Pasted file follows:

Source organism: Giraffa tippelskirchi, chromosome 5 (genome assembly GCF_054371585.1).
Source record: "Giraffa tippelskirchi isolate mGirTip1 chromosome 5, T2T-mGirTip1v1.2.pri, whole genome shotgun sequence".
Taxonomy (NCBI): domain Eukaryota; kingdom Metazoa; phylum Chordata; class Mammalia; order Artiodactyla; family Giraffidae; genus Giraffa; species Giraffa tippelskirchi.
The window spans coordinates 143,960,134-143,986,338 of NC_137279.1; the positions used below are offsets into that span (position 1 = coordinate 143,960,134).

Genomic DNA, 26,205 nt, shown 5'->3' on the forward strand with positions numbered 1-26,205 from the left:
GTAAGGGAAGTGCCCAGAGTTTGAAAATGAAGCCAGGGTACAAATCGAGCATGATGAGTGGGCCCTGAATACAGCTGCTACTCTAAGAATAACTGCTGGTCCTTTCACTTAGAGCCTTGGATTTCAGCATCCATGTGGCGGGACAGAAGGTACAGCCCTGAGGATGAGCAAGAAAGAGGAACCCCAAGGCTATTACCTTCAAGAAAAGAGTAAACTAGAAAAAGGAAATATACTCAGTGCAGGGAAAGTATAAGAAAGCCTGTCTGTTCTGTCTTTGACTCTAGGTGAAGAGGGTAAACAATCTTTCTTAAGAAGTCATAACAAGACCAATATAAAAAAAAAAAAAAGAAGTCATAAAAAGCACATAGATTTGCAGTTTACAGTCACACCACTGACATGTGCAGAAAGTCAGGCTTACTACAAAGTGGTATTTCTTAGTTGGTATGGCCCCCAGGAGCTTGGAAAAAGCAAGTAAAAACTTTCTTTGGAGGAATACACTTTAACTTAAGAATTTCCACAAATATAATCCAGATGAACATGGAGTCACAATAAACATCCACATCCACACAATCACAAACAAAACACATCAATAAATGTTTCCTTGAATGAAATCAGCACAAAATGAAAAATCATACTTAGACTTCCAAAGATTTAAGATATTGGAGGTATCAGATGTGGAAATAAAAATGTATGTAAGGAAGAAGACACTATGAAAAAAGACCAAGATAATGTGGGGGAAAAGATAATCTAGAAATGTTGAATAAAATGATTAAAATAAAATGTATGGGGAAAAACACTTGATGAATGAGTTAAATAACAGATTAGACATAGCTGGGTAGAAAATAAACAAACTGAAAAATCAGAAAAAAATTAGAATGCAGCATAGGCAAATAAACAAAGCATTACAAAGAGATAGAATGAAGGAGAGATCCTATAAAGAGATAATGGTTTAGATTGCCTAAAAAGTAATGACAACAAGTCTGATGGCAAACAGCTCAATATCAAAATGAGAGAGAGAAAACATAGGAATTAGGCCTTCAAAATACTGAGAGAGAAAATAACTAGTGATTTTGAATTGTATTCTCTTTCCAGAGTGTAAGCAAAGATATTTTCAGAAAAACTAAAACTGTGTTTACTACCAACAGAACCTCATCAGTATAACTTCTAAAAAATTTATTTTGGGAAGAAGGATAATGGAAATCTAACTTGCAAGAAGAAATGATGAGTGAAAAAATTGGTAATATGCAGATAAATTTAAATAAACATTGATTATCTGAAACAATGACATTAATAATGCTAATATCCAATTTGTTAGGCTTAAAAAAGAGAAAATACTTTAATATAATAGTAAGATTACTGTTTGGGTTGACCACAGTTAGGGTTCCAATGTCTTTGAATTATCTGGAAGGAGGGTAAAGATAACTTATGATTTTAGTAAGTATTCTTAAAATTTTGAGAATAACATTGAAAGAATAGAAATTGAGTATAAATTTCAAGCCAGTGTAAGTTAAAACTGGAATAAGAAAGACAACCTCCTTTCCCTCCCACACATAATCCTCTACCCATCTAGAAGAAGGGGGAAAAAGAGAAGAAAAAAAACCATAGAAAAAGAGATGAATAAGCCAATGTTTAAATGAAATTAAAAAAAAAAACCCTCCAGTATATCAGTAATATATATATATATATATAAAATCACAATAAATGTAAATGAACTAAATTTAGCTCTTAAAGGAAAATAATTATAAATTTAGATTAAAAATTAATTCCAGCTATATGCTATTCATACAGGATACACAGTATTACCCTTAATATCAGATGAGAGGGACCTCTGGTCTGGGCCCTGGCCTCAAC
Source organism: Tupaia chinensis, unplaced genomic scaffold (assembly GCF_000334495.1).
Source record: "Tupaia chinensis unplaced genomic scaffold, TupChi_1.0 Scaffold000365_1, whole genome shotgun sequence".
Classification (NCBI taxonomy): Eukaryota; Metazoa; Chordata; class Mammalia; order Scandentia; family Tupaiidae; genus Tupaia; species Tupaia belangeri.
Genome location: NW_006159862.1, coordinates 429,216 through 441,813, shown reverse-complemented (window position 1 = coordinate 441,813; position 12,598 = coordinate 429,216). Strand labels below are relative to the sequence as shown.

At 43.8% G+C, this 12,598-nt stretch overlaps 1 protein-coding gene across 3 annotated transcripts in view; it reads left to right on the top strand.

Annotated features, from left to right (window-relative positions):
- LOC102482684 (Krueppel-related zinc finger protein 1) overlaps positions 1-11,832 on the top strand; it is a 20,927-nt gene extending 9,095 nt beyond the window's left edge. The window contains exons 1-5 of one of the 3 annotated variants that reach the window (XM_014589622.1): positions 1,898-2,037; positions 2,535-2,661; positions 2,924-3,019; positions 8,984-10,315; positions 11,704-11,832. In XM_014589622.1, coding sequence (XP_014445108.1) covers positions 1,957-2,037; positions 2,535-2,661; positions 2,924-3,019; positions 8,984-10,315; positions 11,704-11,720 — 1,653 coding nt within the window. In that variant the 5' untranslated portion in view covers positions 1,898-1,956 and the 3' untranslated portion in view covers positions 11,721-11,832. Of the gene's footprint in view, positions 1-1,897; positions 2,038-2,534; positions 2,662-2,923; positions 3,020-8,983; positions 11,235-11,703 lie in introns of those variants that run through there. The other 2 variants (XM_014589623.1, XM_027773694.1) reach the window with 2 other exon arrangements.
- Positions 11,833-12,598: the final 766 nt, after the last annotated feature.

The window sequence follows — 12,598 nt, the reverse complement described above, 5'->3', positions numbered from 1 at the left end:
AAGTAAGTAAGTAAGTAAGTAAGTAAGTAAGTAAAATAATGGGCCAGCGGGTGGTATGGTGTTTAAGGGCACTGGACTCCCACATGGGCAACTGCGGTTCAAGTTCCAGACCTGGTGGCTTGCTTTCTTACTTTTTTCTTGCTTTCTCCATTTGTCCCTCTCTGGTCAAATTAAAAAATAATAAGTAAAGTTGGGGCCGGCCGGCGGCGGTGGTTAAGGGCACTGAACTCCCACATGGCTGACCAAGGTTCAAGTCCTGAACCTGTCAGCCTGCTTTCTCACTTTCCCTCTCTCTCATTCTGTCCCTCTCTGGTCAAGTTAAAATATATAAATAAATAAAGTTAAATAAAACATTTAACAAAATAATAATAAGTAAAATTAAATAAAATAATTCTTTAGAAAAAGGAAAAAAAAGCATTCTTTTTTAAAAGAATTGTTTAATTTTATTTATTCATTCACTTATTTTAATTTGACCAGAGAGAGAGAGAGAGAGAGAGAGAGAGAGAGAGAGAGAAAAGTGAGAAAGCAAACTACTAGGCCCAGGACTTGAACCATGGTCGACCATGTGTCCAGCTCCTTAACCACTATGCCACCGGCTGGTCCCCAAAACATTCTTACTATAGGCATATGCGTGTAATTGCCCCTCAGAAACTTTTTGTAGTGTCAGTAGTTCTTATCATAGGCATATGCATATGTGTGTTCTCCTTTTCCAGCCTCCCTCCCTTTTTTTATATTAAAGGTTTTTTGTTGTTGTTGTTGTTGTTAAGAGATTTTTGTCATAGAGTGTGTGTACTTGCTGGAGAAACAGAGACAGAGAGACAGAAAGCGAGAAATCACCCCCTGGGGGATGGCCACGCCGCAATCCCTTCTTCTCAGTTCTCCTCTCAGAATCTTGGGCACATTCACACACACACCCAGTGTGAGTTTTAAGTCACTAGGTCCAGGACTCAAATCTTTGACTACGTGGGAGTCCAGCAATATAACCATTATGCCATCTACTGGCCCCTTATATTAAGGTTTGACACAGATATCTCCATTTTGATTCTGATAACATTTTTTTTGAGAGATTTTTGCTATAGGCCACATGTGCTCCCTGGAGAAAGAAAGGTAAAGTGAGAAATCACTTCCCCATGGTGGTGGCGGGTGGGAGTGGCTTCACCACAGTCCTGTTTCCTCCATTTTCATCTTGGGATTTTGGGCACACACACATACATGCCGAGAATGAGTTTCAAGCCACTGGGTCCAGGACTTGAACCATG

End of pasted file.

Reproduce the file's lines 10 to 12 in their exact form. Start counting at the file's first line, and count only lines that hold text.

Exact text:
Genome location: NW_006159862.1, coordinates 429,216 through 441,813, shown reverse-complemented (window position 1 = coordinate 441,813; position 12,598 = coordinate 429,216). Strand labels below are relative to the sequence as shown.

At 43.8% G+C, this 12,598-nt stretch overlaps 1 protein-coding gene across 3 annotated transcripts in view; it reads left to right on the top strand.

Annotated features, from left to right (window-relative positions):